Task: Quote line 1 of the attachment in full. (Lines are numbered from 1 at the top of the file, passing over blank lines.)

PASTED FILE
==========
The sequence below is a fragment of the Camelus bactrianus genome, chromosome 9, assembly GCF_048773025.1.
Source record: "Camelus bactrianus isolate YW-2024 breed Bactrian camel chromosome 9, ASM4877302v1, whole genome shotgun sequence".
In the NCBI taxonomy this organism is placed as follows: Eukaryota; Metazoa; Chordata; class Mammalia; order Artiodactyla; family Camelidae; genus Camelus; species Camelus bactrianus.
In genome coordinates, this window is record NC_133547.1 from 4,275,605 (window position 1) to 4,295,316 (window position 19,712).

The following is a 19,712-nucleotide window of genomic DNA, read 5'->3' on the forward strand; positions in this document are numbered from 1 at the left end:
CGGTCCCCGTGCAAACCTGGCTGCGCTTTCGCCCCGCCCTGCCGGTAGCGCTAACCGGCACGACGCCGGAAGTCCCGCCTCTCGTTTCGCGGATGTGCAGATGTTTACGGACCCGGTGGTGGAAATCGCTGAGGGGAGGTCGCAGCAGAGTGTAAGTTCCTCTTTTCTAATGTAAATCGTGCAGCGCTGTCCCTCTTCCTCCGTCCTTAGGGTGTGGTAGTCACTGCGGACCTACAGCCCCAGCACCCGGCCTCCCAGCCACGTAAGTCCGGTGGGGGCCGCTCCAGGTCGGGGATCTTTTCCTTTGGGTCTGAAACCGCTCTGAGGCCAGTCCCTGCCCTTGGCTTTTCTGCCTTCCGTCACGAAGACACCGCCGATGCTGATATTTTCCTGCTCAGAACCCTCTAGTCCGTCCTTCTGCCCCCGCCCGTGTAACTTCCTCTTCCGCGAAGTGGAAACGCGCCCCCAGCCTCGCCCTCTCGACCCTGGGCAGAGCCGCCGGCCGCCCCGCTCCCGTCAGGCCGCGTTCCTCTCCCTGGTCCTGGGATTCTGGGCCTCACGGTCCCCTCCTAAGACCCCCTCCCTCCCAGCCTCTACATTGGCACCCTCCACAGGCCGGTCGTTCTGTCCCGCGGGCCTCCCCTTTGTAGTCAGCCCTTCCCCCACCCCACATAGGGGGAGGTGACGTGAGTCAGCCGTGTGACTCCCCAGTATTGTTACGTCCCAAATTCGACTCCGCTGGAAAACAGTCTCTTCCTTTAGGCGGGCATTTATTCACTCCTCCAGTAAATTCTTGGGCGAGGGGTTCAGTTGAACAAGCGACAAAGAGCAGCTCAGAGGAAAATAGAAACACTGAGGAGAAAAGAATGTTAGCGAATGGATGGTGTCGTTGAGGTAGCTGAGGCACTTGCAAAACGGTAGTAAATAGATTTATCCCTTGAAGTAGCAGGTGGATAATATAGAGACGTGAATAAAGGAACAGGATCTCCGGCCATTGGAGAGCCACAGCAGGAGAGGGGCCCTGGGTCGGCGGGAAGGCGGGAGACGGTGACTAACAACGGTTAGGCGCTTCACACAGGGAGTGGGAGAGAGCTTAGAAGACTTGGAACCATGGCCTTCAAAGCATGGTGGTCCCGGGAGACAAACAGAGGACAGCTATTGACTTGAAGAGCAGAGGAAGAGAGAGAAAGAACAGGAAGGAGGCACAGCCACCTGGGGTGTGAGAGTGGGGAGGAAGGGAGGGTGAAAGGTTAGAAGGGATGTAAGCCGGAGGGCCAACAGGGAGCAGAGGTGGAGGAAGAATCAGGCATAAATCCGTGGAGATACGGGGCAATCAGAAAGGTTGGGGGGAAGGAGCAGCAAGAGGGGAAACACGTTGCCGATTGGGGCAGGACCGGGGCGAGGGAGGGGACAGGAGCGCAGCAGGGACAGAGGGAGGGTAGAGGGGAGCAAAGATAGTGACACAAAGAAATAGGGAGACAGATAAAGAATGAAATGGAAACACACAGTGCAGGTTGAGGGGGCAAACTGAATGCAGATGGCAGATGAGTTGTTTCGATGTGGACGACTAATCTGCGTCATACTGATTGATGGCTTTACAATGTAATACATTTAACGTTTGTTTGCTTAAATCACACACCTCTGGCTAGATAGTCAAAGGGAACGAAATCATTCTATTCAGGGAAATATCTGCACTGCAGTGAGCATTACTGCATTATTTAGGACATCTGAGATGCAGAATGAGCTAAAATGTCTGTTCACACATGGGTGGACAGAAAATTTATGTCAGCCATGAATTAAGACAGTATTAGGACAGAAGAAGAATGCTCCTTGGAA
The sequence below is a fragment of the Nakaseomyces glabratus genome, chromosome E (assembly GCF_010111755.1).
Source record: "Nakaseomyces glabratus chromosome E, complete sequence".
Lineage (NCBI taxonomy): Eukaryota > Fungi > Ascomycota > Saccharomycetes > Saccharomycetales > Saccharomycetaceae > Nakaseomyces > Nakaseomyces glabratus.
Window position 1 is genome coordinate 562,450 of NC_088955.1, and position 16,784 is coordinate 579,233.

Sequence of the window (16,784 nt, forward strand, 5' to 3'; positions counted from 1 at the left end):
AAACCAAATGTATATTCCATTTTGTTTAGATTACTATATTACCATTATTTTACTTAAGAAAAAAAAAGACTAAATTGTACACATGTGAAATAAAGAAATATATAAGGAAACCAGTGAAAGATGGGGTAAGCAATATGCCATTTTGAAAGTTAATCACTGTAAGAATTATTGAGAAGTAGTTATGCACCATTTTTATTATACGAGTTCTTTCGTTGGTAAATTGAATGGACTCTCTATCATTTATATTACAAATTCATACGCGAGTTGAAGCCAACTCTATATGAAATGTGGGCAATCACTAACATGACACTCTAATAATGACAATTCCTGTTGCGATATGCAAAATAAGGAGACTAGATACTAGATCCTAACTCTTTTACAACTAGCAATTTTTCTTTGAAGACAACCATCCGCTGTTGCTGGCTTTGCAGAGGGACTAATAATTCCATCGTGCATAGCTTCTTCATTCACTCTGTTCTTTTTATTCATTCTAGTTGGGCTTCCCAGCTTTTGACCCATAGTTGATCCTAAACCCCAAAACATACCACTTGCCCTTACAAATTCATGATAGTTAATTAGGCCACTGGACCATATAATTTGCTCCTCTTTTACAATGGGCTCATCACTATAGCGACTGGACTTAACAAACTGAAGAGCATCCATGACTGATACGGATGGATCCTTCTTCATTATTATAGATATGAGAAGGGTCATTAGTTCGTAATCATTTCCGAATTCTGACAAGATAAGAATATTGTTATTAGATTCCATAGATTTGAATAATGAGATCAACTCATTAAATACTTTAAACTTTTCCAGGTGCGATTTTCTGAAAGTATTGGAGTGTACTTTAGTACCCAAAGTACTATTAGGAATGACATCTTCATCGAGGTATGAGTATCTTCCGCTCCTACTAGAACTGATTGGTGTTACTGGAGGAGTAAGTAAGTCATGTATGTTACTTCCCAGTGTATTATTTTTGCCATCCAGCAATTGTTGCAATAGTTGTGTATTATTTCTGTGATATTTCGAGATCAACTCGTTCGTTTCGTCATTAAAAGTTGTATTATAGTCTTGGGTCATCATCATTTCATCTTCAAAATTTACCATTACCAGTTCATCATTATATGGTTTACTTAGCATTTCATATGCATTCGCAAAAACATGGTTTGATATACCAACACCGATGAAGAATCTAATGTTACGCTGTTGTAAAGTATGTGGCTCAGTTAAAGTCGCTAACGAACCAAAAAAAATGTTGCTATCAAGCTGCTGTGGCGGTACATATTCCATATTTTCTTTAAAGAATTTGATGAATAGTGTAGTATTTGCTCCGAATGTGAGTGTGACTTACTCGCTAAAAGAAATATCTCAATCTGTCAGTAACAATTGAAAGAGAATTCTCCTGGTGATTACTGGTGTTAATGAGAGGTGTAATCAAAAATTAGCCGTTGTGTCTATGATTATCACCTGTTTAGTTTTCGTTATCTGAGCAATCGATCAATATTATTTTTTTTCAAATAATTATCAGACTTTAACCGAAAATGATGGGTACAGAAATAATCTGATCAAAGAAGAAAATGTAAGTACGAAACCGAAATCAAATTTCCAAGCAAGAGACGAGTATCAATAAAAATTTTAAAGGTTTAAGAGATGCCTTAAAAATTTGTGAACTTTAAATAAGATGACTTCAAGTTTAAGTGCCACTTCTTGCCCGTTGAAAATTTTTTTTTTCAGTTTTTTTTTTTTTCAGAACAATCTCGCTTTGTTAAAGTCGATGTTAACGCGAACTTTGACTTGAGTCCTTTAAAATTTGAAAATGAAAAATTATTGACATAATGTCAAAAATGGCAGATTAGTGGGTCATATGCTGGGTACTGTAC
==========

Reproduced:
The sequence below is a fragment of the Camelus bactrianus genome, chromosome 9, assembly GCF_048773025.1.